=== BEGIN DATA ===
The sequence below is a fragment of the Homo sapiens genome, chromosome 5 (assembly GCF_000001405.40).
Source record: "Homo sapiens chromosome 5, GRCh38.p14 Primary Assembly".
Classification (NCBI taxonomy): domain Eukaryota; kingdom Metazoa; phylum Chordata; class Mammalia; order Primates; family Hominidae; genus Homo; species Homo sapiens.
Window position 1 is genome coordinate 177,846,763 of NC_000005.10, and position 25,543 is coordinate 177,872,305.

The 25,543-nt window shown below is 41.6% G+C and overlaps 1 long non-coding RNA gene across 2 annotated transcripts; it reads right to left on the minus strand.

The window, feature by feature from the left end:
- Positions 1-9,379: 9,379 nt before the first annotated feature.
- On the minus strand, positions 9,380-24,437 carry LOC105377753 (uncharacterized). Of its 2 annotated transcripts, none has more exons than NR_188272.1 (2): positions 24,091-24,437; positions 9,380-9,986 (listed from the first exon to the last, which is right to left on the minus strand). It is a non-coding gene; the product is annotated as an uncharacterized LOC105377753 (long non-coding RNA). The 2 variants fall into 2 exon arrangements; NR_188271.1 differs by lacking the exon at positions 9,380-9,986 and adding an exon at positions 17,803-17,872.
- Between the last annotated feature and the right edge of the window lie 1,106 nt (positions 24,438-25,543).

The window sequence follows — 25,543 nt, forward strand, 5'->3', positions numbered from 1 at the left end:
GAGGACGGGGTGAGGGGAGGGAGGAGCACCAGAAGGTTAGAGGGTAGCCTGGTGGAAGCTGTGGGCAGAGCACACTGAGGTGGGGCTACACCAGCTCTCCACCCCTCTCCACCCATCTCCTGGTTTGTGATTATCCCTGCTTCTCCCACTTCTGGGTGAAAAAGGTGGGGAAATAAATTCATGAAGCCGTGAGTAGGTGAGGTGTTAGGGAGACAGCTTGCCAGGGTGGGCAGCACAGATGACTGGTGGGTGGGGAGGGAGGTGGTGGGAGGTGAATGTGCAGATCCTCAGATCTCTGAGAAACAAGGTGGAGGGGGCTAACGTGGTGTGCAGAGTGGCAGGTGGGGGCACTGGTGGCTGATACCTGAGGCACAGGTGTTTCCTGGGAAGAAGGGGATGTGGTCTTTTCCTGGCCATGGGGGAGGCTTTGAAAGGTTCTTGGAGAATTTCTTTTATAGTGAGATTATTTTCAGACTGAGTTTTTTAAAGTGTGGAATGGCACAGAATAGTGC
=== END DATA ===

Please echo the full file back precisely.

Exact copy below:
The sequence below is a fragment of the Homo sapiens genome, chromosome 5 (assembly GCF_000001405.40).
Source record: "Homo sapiens chromosome 5, GRCh38.p14 Primary Assembly".
Classification (NCBI taxonomy): domain Eukaryota; kingdom Metazoa; phylum Chordata; class Mammalia; order Primates; family Hominidae; genus Homo; species Homo sapiens.
Window position 1 is genome coordinate 177,846,763 of NC_000005.10, and position 25,543 is coordinate 177,872,305.

The 25,543-nt window shown below is 41.6% G+C and overlaps 1 long non-coding RNA gene across 2 annotated transcripts; it reads right to left on the minus strand.

The window, feature by feature from the left end:
- Positions 1-9,379: 9,379 nt before the first annotated feature.
- On the minus strand, positions 9,380-24,437 carry LOC105377753 (uncharacterized). Of its 2 annotated transcripts, none has more exons than NR_188272.1 (2): positions 24,091-24,437; positions 9,380-9,986 (listed from the first exon to the last, which is right to left on the minus strand). It is a non-coding gene; the product is annotated as an uncharacterized LOC105377753 (long non-coding RNA). The 2 variants fall into 2 exon arrangements; NR_188271.1 differs by lacking the exon at positions 9,380-9,986 and adding an exon at positions 17,803-17,872.
- Between the last annotated feature and the right edge of the window lie 1,106 nt (positions 24,438-25,543).

The window sequence follows — 25,543 nt, forward strand, 5'->3', positions numbered from 1 at the left end:
GAGGACGGGGTGAGGGGAGGGAGGAGCACCAGAAGGTTAGAGGGTAGCCTGGTGGAAGCTGTGGGCAGAGCACACTGAGGTGGGGCTACACCAGCTCTCCACCCCTCTCCACCCATCTCCTGGTTTGTGATTATCCCTGCTTCTCCCACTTCTGGGTGAAAAAGGTGGGGAAATAAATTCATGAAGCCGTGAGTAGGTGAGGTGTTAGGGAGACAGCTTGCCAGGGTGGGCAGCACAGATGACTGGTGGGTGGGGAGGGAGGTGGTGGGAGGTGAATGTGCAGATCCTCAGATCTCTGAGAAACAAGGTGGAGGGGGCTAACGTGGTGTGCAGAGTGGCAGGTGGGGGCACTGGTGGCTGATACCTGAGGCACAGGTGTTTCCTGGGAAGAAGGGGATGTGGTCTTTTCCTGGCCATGGGGGAGGCTTTGAAAGGTTCTTGGAGAATTTCTTTTATAGTGAGATTATTTTCAGACTGAGTTTTTTAAAGTGTGGAATGGCACAGAATAGTGC